Everywhere in the RightWingoSphere…

Everywhere in the RightWingoSphere… November 17, 2012

I’ve been seeing it treated as axiomatic that, of course, workers killed Hostess.  It never even seems to have occurred to the Party of Personal Responsibility that the people who were, oh what’s the world I’m looking for?, responsible for managing Hostess might have just a teensy weensy something to do with the company’s death:

It’s fascinating to me the endless amount of excuse-making that is made for the rich and powerful and the blame so easily heaped on the families who suffering at their incompetent and corrupt hands.  Dry your tears.  Hostess had already awarded the company’s top four executives raises of between 75 and 80 percent, even though the company had already hired restructuring lawyers, according to the WSJ. So long as the right sort of people get obscenely rich as a reward for this incompetence and greed, that’s all that matters.  It’s not like depriving the worker of his wages is a sin that cries out to heaven for vengeance or anything.  It’s just “prudential judgement” doncha know.

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  • Comfy

    the story you linked to is incorrect – you have a cute graphic but not accurate. Try a bit of research other than leftie HuffPo

    • Andy

      Since you have done the research at a neutral site – what killed Twinkies – I know those damned unions which the church says have a right to exist and negotiate for salaries. A left-leaning site is not more inaccurate than a right leaning site.

      • Andy

        Comfy – a follow up since you asked for research –
        On Monday, Greg Rayburn, CEO of Hostess, which also owns Dolly Madison bakeries and Merita bread, announced that the company intended to close plants in St. Louis, Cincinnati and Seattle in response to the strike. St. Louis mayor Francis Slay said in an interview on Tuesday that he was given notice earlier this year about the closing in his city.

        “I was told months ago they were planning on closing the site in St. Louis,” he said. And there was no indication at that time that it had anything to do with the strike the workers were waging.”(Raw Story)

        But the new private equity backers loaded the company with debt, making it difficult to invest in new equipment. Earlier this year, Hostess had more than $860 million of debt. (NYT Times).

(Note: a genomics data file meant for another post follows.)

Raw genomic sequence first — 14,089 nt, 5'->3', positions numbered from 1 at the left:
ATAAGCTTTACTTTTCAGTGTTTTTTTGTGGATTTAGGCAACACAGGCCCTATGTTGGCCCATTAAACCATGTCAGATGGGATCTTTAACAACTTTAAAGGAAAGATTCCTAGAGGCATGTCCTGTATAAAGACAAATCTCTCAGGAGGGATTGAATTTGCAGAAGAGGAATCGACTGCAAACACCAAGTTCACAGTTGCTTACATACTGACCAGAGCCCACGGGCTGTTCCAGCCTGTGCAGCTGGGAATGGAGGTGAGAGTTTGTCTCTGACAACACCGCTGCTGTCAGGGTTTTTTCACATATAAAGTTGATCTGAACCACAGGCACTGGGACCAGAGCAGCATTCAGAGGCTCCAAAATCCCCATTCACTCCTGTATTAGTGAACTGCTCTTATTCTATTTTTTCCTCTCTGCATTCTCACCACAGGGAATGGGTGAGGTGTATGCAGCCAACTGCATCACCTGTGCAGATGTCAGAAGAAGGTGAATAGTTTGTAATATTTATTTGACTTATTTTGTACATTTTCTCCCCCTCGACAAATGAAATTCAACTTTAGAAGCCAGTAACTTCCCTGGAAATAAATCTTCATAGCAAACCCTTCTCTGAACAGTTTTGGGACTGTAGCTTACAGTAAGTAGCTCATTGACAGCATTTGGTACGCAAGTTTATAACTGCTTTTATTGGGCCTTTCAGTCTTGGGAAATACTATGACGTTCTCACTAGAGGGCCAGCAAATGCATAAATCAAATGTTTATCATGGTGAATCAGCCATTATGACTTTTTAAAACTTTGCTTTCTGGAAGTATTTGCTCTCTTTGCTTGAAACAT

• Sean O

          The “Bain” of every union member or working stiff, a “Romney” type “Rescue Plan”. Load the ailing company with tons of debt, extract wealth & let the overburdened company collapse in debt. Really, thank God for our intrepid MBA saviors. How could we fail w/o them.

          Sliver of a silver lining: while workers & their families may lose their jobs & come under enormous financial pressure, at least the MBA guys can make bonus & write it off as a tax loss. God Bless Vulture Capitalism.

  • Elaine S.

    Situations like this remind me of the poem “The Blind Men and the Elephant”, in which six blind men each touch a different part of an elephant — one touches his trunk, another his tusk, others his tail, his ears, etc. — and each insists that this part is what the whole elephant is like, because they can’t see the rest of him. Well, seems to me the Left and the Right are like that — they each touch a different part of what is wrong with society, but fail to see the big picture. Here you have the Right screaming “It’s all the union’s fault!” and the Left screaming back “No, it’s management’s fault!” when the truth just might be… wait for it… they are BOTH to blame. Yes, I think the union made a really bad decision this time around but so did those CEOs who utterly failed at the job they were hired to do (turn the company around).

    • TMLutas

      The really fun bit is that the private equity guys this time seem to be a bunch of pro-union Dems.

      • Karen

        I’m no expert, but I read that the last private equity holders tried to do the right thing, but were saddled with so much debt and bad decision from the previous four or five groups of vultures that there wasn’t much that could be done. They did, however, pay themselves huge bonuses.

    • Kristen inDallas

      good analogy… and neither one of those “blind men” seems to have touched the high-fructose-corn-syrup-diabetes-epidemic portion of the elephant. The fact is, not every product is wanted. And despite all the cries of facebookers mourning the loss of the belovedly nostalgic ding-dong, when’s the last time someone actually bought one?
      I feel bad for everyone out of a job now, but no more bad than I feel for the (admittedly fewer) workers at some more obscure low-profile companies that go under everyday. Giants too can fall, and nothing of this world is meant to last forever. I hope the individuals affected are well-prepared to transition into other industries, and i don’t think blaming them for their own job loss is very helpful (many people who strike don’t feel like they have much choice in the matter). But blaming the evil corporate geniuses seems weak as well. All things end, and no one is entitled to a job anymore than we’re entitled to a twinkie-filled grocery store (perpetually awaiting the day when we deign to buy one). My heart goes out to those that are struggling, but it’s hard for me to have any role in the commentary other than gratefullness (for the job I still have and my luxury item of choice – Diet Dr. Pepper, still widely convinient and cheap.)